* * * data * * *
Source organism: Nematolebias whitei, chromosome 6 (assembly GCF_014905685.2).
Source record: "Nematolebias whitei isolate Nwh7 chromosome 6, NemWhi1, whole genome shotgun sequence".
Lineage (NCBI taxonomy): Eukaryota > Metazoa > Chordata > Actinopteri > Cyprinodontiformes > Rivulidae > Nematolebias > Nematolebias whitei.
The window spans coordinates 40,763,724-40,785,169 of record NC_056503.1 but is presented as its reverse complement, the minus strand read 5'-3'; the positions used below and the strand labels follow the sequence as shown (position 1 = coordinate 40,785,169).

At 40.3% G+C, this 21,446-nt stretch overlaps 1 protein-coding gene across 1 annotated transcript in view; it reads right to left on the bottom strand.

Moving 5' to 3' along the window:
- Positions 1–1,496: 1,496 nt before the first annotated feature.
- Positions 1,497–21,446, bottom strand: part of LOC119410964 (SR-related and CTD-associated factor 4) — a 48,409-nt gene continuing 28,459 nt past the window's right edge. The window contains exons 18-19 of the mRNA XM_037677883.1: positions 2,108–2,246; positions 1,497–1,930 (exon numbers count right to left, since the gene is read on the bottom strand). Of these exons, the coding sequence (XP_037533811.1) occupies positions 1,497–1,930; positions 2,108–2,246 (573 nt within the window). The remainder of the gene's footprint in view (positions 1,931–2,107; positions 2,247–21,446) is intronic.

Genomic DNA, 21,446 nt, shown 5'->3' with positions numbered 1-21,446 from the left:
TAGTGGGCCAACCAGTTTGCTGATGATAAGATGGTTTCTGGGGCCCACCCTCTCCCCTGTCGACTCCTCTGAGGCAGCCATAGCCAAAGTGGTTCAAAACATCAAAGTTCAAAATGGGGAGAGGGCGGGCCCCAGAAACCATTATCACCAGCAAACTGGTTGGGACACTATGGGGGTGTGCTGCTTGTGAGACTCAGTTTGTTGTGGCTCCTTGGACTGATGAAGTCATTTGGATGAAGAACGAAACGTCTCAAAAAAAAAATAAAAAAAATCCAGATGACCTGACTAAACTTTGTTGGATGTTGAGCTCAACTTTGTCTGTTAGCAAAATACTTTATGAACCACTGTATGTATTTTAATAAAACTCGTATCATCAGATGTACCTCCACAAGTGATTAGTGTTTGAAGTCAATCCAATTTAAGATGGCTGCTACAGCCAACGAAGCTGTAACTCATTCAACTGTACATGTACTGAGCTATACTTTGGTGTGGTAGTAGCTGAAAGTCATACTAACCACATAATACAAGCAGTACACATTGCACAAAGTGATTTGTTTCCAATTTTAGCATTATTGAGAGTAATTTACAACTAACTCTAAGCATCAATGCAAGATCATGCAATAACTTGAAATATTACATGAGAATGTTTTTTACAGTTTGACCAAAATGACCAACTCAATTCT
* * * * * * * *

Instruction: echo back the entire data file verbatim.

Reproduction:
Source organism: Nematolebias whitei, chromosome 6 (assembly GCF_014905685.2).
Source record: "Nematolebias whitei isolate Nwh7 chromosome 6, NemWhi1, whole genome shotgun sequence".
Lineage (NCBI taxonomy): Eukaryota > Metazoa > Chordata > Actinopteri > Cyprinodontiformes > Rivulidae > Nematolebias > Nematolebias whitei.
The window spans coordinates 40,763,724-40,785,169 of record NC_056503.1 but is presented as its reverse complement, the minus strand read 5'-3'; the positions used below and the strand labels follow the sequence as shown (position 1 = coordinate 40,785,169).

At 40.3% G+C, this 21,446-nt stretch overlaps 1 protein-coding gene across 1 annotated transcript in view; it reads right to left on the bottom strand.

Moving 5' to 3' along the window:
- Positions 1–1,496: 1,496 nt before the first annotated feature.
- Positions 1,497–21,446, bottom strand: part of LOC119410964 (SR-related and CTD-associated factor 4) — a 48,409-nt gene continuing 28,459 nt past the window's right edge. The window contains exons 18-19 of the mRNA XM_037677883.1: positions 2,108–2,246; positions 1,497–1,930 (exon numbers count right to left, since the gene is read on the bottom strand). Of these exons, the coding sequence (XP_037533811.1) occupies positions 1,497–1,930; positions 2,108–2,246 (573 nt within the window). The remainder of the gene's footprint in view (positions 1,931–2,107; positions 2,247–21,446) is intronic.

Genomic DNA, 21,446 nt, shown 5'->3' with positions numbered 1-21,446 from the left:
TAGTGGGCCAACCAGTTTGCTGATGATAAGATGGTTTCTGGGGCCCACCCTCTCCCCTGTCGACTCCTCTGAGGCAGCCATAGCCAAAGTGGTTCAAAACATCAAAGTTCAAAATGGGGAGAGGGCGGGCCCCAGAAACCATTATCACCAGCAAACTGGTTGGGACACTATGGGGGTGTGCTGCTTGTGAGACTCAGTTTGTTGTGGCTCCTTGGACTGATGAAGTCATTTGGATGAAGAACGAAACGTCTCAAAAAAAAAATAAAAAAAATCCAGATGACCTGACTAAACTTTGTTGGATGTTGAGCTCAACTTTGTCTGTTAGCAAAATACTTTATGAACCACTGTATGTATTTTAATAAAACTCGTATCATCAGATGTACCTCCACAAGTGATTAGTGTTTGAAGTCAATCCAATTTAAGATGGCTGCTACAGCCAACGAAGCTGTAACTCATTCAACTGTACATGTACTGAGCTATACTTTGGTGTGGTAGTAGCTGAAAGTCATACTAACCACATAATACAAGCAGTACACATTGCACAAAGTGATTTGTTTCCAATTTTAGCATTATTGAGAGTAATTTACAACTAACTCTAAGCATCAATGCAAGATCATGCAATAACTTGAAATATTACATGAGAATGTTTTTTACAGTTTGACCAAAATGACCAACTCAATTCT